Who could apply?

Applications were open to youth between the ages of 18 and 25, but each application had to be supported by a councillor. Unfortunately, the requisite health and safety controls for those under 18 were beyond our resources; however, we are looking at other options to engage younger youth councillors.

How were the participants chosen?

LocalNZ aimed to bring together a diverse range of participants  preferably involved with local government. Thus selections were based not only on the unique qualities of each applicant but how together they best fit the purposes of the workshop. This ensured that the workshop included youth from throughout the country with a wide range of interests, skills and experience.

What did it cost?

All costs were covered for the participants from 1619 November, including registration, travel, accommodation and food. However, in exchange, participants were asked to ‘pay it forward’ by providing 10 hours of voluntary service to your community in 2015. It is the responsibility of the participant to organise this with the councillor who has agreed to sponsor them.

What was the role of a sponsor?

Only a councillor or local board member could sponsor an applicant.This was to foster the connection between the council and youth. The sponsor was contacted by an applicant wanting to add the sponsor’s details to the application. The sponsor was not required to provide any financial support (all costs were covered by the supporters). However, we do hope sponsors will oversee the 10 hours successful applicants are obliged to ‘pay forward’ for the benefit of their communities. The sponsor, for example, might request that the participant write about their workshop experience or present their observations to councillors and the wider community. Alternatively, they might request that the participant set up a youth council or undertake a youth initiative. How the 10 hours ‘paying it forward’ are spent is completely dependent on what the sponsor and participant decide is appropriate.

Where was the workshop held?

The workshop took place over four days in both Wanganui and Wellington. Please see our programme for details.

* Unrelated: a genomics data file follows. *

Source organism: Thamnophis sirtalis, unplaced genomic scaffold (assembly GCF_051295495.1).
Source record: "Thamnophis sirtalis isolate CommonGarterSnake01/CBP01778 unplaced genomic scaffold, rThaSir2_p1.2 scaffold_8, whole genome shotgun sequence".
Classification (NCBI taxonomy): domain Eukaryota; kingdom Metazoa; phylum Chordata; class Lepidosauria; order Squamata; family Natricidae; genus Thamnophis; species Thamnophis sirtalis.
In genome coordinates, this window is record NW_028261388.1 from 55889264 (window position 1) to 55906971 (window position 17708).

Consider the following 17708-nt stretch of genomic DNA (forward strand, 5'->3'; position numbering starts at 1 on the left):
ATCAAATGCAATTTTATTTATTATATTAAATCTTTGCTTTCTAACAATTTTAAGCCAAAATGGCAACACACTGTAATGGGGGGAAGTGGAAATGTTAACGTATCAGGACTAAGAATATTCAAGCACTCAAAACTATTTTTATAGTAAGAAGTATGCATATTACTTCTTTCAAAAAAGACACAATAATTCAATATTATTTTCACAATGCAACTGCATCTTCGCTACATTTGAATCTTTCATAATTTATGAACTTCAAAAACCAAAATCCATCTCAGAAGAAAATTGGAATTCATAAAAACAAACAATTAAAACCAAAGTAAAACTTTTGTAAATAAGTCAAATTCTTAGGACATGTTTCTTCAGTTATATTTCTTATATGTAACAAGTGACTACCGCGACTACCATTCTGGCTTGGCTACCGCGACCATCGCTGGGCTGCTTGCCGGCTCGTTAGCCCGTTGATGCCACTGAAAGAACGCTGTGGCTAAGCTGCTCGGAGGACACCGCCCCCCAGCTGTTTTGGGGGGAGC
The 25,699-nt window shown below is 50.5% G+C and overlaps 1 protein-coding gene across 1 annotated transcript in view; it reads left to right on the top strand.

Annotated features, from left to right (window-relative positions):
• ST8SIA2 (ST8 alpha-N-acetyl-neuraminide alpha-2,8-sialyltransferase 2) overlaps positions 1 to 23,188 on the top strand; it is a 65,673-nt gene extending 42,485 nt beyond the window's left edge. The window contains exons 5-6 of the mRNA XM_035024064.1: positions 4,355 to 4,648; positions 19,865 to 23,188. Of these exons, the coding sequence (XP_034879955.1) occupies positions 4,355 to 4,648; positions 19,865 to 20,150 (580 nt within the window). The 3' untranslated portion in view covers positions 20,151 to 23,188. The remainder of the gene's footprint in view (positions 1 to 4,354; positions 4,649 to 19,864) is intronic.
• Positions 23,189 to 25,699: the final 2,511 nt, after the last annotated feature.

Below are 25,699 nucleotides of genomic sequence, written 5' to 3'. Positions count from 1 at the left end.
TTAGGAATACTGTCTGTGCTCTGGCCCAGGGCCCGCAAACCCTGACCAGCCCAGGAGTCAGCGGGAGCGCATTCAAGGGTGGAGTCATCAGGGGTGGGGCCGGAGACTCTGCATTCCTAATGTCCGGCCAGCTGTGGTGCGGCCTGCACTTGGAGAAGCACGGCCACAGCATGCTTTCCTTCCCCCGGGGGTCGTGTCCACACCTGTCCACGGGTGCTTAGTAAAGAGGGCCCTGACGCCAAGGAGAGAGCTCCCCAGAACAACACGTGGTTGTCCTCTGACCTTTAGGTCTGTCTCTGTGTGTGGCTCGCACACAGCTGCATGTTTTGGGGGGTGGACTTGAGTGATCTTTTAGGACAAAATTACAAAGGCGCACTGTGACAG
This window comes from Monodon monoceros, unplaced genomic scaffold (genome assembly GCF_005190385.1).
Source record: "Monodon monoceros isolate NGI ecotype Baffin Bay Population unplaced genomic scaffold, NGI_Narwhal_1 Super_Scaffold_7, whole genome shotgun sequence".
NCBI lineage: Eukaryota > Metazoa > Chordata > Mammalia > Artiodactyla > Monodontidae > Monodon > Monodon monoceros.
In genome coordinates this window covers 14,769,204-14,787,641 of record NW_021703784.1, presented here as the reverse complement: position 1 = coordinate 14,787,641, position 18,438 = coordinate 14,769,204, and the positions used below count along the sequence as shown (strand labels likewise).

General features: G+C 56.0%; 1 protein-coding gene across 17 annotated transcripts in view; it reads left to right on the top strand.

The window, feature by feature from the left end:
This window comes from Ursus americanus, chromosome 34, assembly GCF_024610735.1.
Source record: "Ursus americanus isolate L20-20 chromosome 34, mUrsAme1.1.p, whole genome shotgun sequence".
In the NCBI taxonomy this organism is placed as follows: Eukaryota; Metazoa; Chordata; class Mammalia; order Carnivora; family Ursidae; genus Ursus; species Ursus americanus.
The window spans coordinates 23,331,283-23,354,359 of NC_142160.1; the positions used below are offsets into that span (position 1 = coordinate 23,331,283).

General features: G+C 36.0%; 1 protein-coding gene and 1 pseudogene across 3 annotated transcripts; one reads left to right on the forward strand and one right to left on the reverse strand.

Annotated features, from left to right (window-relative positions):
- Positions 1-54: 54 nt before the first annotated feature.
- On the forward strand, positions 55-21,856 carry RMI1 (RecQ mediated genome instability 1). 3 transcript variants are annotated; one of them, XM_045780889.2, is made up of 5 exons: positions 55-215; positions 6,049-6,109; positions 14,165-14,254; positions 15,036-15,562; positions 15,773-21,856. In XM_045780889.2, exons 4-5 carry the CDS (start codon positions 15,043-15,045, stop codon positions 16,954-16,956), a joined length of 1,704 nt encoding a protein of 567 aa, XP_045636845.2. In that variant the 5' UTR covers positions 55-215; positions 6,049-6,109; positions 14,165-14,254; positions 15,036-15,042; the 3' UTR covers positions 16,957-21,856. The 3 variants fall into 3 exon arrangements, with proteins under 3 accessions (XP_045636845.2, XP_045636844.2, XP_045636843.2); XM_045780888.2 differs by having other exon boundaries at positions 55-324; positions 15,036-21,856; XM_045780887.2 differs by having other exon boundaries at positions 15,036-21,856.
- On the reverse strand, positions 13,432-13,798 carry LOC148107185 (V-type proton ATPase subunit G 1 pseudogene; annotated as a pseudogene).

What was the purpose of the workshop?

LocalNZ connected youth from throughout the country, providing a collaborative space for identifying ways to improve the environment and economies of New Zealand’s regions and cities. We believe it is important for youth to engage with deeper discussions about these issues and to have the opportunity to work together to create a document that articulates their thoughts and observations. The workshop aimed to create an informed, focused and networked group of talented young New Zealanders, better able to engage with local government and the communities in which they live. This will provide councils with a link to a wider network of young New Zealanders who are willing and able to engage with specific issues in their communities.

Where did the idea for this workshop come from?

This initiative forms part of the TalentNZ project which was inspired by the late Sir Paul Callaghan. He gave his keynote address at the the Institute’s first workshop in 2011: StrategyNZ. In his 20-minute presentation Sir Paul expressed his belief that a focus on talent was crucial for New Zealand’s future. The TalentNZ project is the Institute’s response to Sir Paul’s idea of creating a talent-based economy for New Zealand.

What will the outputs be?

There are eight key outputs from the workshop see the outputs page.


Who facilitated this workshop?

LocalNZ was a collaboration between the Wellington City Council, the New Zealand Treasury, MacDiarmid Institute and Victoria University of Wellington, in association with the Royal Society of New Zealand and Wanganui District Council (the organisers of the A Place to Live conference), and the McGuinness Institute.

Other questions?

If you have any further questions, please contact us at localnz@mcguinnessinstitute.org.